But then I realised firstly that I'm not really a food snob, secondly that no one actually cares about the ethics of food writing and thirdly - and most importantly - everyone needs to know about Waterfall Kebab Centre.
First up, let's start with the food: it was awesome. All of it. From the grilled meats (I had the Adana) to the fried chips to the salads, everything was prepared with such care and pride we started enjoying the food even before we tasted it. And once we did that I realised that this was a special place.
So on to service then. Our server was polite, chatty and engaging - it was almost like we were visiting someone's home for dinner, and I guess in hindsight it's not really surprising that the place was a family run joint. We even started talking about movies and cake baking at two separate points. The free tea and baklava at the end was just the icing on the cake really.
Cost wise there were no complaints either; a tenner a head got us a spread of starters, a main each and a few drinks for the party. Totally worth it. If there was a distracting point it's that the place was essentially a kebab shop: it's probably not the place you would take the highly maintained Londoner date of today. Although quite frankly if they turned their noses up at this place I know which I would choose to stick with.
So there you have it, probably the best kebab shop I've been to. Totally recommended.
 And I challenge any of the guys I was with to deny fancying our server.
Tuesday, January 13
Oh man oh man. What a dire film.
Maybe it was a lack of budget, or inclination, but there was none of the spirit, charm and charisma of the previous two films here. The plot sucked, the acting was poor, the editing awful and the action almost non existent. In fact the best thing about it was its merciful length.
It's such a shame seeing how much I loved the first and liked the second. What a disappointing turn out.
So not recommended - just pretend there are only two films in the series.
Saturday, January 10
Ilford is quite the location for a variety of food, if not that of consistent quality. Still, we tend to give local business a chance when we can and stonebaked pizza is still a novelty in these parts so our party for 10 were all ready to give it a try.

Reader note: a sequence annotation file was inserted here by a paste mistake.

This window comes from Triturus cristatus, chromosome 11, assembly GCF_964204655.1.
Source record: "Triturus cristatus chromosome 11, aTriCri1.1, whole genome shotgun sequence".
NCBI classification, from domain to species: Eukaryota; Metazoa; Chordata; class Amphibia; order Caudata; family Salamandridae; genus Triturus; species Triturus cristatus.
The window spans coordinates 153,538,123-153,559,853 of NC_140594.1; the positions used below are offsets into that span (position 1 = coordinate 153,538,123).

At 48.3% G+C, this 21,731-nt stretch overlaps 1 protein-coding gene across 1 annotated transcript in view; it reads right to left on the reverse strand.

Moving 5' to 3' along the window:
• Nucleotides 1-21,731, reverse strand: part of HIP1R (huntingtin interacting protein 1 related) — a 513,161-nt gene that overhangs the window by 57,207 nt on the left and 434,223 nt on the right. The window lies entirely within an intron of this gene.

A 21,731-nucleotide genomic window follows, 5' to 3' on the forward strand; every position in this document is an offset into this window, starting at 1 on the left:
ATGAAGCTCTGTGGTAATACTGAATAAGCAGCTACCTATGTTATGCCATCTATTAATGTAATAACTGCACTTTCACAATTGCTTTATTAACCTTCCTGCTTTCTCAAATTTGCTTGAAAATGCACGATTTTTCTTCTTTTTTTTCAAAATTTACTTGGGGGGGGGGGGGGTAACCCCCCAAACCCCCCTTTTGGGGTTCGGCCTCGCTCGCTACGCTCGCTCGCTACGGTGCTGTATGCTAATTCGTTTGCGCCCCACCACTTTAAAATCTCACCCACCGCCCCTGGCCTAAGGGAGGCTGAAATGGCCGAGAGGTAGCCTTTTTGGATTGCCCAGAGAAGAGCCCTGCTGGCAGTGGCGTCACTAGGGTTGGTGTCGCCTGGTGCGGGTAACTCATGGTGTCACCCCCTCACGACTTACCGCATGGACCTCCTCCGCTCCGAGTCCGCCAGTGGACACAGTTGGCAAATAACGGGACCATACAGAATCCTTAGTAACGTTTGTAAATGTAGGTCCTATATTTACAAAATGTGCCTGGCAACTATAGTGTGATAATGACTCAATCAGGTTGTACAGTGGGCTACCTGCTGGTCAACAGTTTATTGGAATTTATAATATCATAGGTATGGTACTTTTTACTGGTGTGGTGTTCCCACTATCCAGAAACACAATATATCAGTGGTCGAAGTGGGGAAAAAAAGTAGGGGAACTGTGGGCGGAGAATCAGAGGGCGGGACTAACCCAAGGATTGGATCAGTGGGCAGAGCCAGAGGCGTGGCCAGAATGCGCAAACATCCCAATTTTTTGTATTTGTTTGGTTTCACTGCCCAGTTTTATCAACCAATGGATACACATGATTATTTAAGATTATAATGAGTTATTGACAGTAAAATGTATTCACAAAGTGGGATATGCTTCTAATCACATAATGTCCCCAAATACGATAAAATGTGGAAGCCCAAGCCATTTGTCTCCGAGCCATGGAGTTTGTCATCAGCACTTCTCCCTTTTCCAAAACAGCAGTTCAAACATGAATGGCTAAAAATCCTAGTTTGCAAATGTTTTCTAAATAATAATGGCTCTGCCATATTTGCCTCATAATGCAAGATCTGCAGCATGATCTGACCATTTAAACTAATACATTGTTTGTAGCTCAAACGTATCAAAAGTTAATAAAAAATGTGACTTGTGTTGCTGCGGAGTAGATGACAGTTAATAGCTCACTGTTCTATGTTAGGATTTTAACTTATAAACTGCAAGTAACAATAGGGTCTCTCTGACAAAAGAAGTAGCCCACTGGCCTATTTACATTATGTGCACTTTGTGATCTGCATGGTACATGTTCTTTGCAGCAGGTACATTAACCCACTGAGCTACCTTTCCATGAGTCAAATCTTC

There were ups and downs. The garlic bread was a little strange, and came with a bitter taste we concluded was due to an abundance of raw garlic. On the other hand, the pizza mains were great in their simplicity and solidness - I went for the chilli peperoni (the meat is all halal) which hit the spot pretty well.
Otherwise the place was clean, the service more than adequate and the ambience well suited for our party. Prices were decent, even after you consider the special opening offer of all pizzas for 6 quid.
In short, Zi's has pretty much become the go to place for Pizza in Ilford, and although that might just be by default that shouldn't take away how much of a decent place it is. Just avoid the garlic bread.
Thursday, January 8
As I had already seen the film (albeit ages ago), I was quite looking forward to reading Watchmen. After continuously being told how much off par the movie adaptation (which I liked) was from its source as well as how often it's billed as the most important graphic novel of all time there was not really anyway to be anything but excited really.
And yes it was good - the depth of the characters and plot and how it all unfolds is pretty magical, and I suspect can only really have been told by a graphic novel. Did I fall in love with it though? Well honestly no, I can't say I did. Just why it didn't take I'm not entirely sure since on paper it should have been right up my street, but I suppose it comes down to the fact that ultimately I'm not as passionate as comic books as those who cherish Watchmen are.
Having said that I am now off to revisit the film, so there must be something it's done right.
Monday, January 5
On the Phenomenon of Bulls**t Jobs